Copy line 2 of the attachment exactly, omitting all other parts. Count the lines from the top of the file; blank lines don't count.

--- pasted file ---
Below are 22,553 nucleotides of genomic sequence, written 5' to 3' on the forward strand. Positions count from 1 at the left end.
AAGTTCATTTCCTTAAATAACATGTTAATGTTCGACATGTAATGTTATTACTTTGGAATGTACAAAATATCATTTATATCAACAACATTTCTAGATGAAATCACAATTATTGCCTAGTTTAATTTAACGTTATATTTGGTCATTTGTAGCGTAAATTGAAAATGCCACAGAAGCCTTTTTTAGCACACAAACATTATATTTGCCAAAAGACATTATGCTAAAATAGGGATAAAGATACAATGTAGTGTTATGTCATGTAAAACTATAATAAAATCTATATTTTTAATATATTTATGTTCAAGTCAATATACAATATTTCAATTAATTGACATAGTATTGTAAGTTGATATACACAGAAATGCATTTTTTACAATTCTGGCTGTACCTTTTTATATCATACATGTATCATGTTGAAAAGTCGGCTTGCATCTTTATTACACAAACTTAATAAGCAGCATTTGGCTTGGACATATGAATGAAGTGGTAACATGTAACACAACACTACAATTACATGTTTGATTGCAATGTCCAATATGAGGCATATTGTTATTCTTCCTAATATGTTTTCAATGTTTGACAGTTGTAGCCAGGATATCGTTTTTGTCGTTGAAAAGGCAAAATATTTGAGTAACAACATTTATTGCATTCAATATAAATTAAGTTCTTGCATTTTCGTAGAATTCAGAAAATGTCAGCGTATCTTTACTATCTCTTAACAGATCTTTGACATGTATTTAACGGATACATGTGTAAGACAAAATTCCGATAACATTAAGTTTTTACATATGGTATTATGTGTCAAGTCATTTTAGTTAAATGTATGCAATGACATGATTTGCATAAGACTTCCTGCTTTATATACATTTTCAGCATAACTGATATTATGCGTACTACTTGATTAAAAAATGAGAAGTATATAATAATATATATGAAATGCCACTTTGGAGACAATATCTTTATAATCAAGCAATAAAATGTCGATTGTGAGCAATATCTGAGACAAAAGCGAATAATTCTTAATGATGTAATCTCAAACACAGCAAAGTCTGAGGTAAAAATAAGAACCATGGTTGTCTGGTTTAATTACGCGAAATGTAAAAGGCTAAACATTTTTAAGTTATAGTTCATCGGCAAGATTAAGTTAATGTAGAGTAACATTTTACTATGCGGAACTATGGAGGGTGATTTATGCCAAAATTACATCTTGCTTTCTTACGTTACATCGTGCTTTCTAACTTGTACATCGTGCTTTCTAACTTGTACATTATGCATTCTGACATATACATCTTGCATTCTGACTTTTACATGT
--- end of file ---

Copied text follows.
AAGTTCATTTCCTTAAATAACATGTTAATGTTCGACATGTAATGTTATTACTTTGGAATGTACAAAATATCATTTATATCAACAACATTTCTAGATGAAATCACAATTATTGCCTAGTTTAATTTAACGTTATATTTGGTCATTTGTAGCGTAAATTGAAAATGCCACAGAAGCCTTTTTTAGCACACAAACATTATATTTGCCAAAAGACATTATGCTAAAATAGGGATAAAGATACAATGTAGTGTTATGTCATGTAAAACTATAATAAAATCTATATTTTTAATATATTTATGTTCAAGTCAATATACAATATTTCAATTAATTGACATAGTATTGTAAGTTGATATACACAGAAATGCATTTTTTACAATTCTGGCTGTACCTTTTTATATCATACATGTATCATGTTGAAAAGTCGGCTTGCATCTTTATTACACAAACTTAATAAGCAGCATTTGGCTTGGACATATGAATGAAGTGGTAACATGTAACACAACACTACAATTACATGTTTGATTGCAATGTCCAATATGAGGCATATTGTTATTCTTCCTAATATGTTTTCAATGTTTGACAGTTGTAGCCAGGATATCGTTTTTGTCGTTGAAAAGGCAAAATATTTGAGTAACAACATTTATTGCATTCAATATAAATTAAGTTCTTGCATTTTCGTAGAATTCAGAAAATGTCAGCGTATCTTTACTATCTCTTAACAGATCTTTGACATGTATTTAACGGATACATGTGTAAGACAAAATTCCGATAACATTAAGTTTTTACATATGGTATTATGTGTCAAGTCATTTTAGTTAAATGTATGCAATGACATGATTTGCATAAGACTTCCTGCTTTATATACATTTTCAGCATAACTGATATTATGCGTACTACTTGATTAAAAAATGAGAAGTATATAATAATATATATGAAATGCCACTTTGGAGACAATATCTTTATAATCAAGCAATAAAATGTCGATTGTGAGCAATATCTGAGACAAAAGCGAATAATTCTTAATGATGTAATCTCAAACACAGCAAAGTCTGAGGTAAAAATAAGAACCATGGTTGTCTGGTTTAATTACGCGAAATGTAAAAGGCTAAACATTTTTAAGTTATAGTTCATCGGCAAGATTAAGTTAATGTAGAGTAACATTTTACTATGCGGAACTATGGAGGGTGATTTATGCCAAAATTACATCTTGCTTTCTTACGTTACATCGTGCTTTCTAACTTGTACATCGTGCTTTCTAACTTGTACATTATGCATTCTGACATATACATCTTGCATTCTGACTTTTACATGT